The relationship between parent feeding styles and general parenting with loss of control eating in treatment-seeking overweight and obese children.

Published

Journal Article

OBJECTIVE: To examine differences in parent feeding behaviors and general parenting of overweight children with and without loss of control (LOC) eating. METHOD: One-hundred-and-eighteen overweight and obese children (10.40 ± 1.35 years; 53% female; 52% Caucasian; BMI-z: 2.06 ± 0.39) and their parents (42.42 ± 6.20 years; 91% female; 70% Caucasian; BMI: 31.74 ± 6.96 kg/m(2) ) were seen at a baseline assessment visit for a behavioral intervention that targeted overeating. The Eating Disorder Examination, adapted for children (ChEDE) was administered to assess for LOC eating. Parents completed the Parental Feeding Styles Questionnaire (PFSQ) and the Child Feeding Questionnaire (CFQ) to assess parent feeding styles and behaviors. Children also completed a self-report measure of general parenting (Child Report of Parent Behavior Inventory, CRPBI-30). RESULTS: Forty-three children (36.40%) reported at least one LOC eating episode in the month prior to assessment. Parents who reported greater restriction and higher levels of pressure to eat were more likely to have children that reported LOC eating (ps < 0.05). Parents who utilized more instrumental feeding and prompting/encouragement to eat techniques were less likely to have children that reported LOC eating (ps < 0.05). Child-reported parenting behaviors were unrelated to child LOC eating (ps > 0.05). DISCUSSION: Parent feeding styles and behaviors appear to be differentially and uniquely related to LOC eating in treatment-seeking overweight and obese children. Future research is needed to determine if implementing interventions that target parent feeding behaviors may reduce LOC eating, prevent full-syndrome eating disorders, and reduce weight gain in youth.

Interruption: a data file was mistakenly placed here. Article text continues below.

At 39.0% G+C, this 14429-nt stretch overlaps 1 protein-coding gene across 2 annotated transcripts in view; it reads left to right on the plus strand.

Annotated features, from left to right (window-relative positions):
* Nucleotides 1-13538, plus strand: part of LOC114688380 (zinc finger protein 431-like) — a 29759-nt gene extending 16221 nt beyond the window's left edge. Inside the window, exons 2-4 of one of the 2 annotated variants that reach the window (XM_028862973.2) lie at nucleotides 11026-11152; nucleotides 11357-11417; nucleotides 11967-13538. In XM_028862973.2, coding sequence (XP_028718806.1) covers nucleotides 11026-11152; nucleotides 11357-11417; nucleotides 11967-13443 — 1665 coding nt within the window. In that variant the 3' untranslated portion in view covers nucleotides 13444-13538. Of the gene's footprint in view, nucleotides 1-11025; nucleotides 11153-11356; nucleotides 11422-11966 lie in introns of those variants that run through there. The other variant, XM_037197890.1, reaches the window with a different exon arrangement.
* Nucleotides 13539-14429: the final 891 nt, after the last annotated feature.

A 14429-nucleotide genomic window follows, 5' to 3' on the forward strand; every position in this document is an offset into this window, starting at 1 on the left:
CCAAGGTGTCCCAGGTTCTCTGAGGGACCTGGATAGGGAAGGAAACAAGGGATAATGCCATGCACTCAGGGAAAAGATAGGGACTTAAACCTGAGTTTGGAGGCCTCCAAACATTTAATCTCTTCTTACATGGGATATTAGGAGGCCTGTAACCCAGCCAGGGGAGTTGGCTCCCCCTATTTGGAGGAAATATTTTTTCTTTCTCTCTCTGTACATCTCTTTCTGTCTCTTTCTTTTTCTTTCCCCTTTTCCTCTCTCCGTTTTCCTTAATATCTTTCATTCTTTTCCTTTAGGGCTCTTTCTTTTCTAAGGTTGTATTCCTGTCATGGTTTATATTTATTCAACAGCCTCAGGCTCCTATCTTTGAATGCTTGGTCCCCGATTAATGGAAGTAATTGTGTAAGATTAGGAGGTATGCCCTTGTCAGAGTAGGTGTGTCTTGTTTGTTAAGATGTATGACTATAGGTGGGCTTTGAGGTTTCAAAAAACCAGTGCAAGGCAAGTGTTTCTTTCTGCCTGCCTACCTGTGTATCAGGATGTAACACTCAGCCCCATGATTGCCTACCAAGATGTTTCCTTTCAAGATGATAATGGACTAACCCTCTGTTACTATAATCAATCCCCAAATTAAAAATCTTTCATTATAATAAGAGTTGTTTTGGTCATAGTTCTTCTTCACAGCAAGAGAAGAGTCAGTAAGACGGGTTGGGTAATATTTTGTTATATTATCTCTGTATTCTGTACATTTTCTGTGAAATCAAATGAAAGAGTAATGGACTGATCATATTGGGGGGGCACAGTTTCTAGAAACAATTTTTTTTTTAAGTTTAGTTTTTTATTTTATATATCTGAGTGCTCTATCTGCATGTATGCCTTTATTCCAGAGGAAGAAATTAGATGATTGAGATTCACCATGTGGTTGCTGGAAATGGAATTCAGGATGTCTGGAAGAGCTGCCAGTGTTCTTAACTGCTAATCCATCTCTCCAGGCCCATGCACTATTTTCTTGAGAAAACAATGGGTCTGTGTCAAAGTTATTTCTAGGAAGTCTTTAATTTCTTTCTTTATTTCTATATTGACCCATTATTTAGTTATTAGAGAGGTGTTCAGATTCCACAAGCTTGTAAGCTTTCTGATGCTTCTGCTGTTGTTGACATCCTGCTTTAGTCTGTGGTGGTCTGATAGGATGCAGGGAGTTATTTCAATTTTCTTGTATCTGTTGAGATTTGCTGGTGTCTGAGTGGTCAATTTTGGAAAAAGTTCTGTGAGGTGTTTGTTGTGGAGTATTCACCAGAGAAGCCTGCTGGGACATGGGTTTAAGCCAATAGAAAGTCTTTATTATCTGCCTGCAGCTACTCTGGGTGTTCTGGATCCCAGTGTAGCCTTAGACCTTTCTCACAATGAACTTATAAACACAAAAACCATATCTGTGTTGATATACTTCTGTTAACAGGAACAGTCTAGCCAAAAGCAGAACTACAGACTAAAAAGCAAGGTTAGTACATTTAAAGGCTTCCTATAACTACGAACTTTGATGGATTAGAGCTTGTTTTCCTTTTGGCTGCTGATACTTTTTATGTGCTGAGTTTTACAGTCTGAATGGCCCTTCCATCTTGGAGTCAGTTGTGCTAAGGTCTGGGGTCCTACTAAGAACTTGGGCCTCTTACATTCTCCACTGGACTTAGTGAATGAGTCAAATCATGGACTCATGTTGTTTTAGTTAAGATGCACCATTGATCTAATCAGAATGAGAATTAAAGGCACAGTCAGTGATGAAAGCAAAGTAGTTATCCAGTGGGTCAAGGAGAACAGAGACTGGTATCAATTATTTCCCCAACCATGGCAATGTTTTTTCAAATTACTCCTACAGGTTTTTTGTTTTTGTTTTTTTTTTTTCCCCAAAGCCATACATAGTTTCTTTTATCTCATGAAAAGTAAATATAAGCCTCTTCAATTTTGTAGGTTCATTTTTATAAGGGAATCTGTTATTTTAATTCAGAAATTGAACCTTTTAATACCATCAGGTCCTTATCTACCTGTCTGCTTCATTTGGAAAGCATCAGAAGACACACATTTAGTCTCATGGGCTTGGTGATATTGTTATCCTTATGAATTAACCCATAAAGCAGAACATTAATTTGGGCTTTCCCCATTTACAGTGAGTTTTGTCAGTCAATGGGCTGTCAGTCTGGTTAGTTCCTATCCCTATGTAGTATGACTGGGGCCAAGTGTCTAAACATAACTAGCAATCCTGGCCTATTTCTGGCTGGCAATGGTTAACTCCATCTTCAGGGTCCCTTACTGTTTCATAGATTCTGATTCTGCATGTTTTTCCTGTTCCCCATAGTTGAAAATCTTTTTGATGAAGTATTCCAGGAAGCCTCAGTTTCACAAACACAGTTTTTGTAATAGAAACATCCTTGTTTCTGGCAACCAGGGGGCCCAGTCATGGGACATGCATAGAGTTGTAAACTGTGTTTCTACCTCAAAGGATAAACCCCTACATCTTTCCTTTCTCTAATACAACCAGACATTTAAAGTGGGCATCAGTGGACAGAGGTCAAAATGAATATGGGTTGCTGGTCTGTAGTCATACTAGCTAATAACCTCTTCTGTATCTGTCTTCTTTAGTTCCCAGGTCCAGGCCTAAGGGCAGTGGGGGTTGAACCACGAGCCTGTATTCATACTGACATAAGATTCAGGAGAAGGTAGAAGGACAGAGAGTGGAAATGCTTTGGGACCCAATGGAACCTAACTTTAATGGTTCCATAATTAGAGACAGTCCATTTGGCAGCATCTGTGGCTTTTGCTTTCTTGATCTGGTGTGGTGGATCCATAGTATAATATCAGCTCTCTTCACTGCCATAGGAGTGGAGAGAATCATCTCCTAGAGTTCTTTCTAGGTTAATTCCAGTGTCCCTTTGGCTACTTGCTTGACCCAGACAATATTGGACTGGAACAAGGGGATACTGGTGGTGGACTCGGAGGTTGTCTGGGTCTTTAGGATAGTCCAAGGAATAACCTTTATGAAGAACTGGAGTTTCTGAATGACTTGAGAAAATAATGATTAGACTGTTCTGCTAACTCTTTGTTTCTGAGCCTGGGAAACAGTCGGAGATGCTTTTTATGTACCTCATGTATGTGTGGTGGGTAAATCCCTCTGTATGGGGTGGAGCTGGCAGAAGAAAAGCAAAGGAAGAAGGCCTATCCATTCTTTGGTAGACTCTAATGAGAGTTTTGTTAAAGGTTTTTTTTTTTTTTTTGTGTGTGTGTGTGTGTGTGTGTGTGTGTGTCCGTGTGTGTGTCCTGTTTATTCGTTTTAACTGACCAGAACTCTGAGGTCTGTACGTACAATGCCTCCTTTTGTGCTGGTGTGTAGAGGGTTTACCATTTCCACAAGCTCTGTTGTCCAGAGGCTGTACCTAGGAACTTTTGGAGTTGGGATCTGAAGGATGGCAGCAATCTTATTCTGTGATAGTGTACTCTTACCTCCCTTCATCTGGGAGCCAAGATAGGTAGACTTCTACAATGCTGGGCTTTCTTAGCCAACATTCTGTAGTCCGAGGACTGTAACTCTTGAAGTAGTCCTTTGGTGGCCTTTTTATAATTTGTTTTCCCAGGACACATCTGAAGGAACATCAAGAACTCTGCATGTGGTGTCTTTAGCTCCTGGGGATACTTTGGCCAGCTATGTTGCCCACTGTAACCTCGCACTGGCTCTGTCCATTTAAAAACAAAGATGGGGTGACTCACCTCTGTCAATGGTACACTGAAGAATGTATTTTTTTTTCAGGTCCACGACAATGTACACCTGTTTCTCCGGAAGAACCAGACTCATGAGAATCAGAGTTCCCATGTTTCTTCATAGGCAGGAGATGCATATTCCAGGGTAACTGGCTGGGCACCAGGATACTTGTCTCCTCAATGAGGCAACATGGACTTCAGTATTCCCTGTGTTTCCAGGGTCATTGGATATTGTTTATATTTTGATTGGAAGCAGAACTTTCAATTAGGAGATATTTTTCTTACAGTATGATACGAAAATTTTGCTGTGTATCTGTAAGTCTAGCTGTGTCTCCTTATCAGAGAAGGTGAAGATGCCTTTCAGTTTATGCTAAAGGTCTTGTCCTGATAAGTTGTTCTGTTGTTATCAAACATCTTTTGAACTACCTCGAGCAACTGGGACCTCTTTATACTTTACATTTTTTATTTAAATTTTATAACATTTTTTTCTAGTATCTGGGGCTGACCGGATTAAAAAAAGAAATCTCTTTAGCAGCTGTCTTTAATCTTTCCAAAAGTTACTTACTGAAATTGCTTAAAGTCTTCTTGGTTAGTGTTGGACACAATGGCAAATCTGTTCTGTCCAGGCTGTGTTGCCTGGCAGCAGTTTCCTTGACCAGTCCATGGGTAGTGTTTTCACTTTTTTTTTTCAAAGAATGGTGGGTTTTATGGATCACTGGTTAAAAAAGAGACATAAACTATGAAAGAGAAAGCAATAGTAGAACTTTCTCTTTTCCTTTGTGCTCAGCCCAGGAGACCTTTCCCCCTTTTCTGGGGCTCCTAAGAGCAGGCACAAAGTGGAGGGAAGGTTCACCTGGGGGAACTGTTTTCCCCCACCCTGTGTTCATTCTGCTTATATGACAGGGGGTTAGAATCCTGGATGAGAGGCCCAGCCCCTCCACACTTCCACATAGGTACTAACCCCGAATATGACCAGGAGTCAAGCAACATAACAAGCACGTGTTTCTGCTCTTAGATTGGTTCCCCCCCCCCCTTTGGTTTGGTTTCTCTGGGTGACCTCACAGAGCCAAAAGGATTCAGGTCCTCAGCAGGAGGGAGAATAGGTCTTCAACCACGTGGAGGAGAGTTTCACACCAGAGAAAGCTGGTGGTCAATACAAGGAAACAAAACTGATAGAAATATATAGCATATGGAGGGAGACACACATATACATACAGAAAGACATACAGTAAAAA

Full Text

Duke Authors

Cited Authors

  • Matheson, BE; Camacho, C; Peterson, CB; Rhee, KE; Rydell, SA; Zucker, NL; Boutelle, KN

Published Date

  • November 2015

Published In

Volume / Issue

  • 48 / 7

Start / End Page

  • 1047 - 1055

PubMed ID

  • 26283589

Pubmed Central ID

  • 26283589

Electronic International Standard Serial Number (EISSN)

  • 1098-108X

Digital Object Identifier (DOI)

  • 10.1002/eat.22440

Language

  • eng

Conference Location

  • United States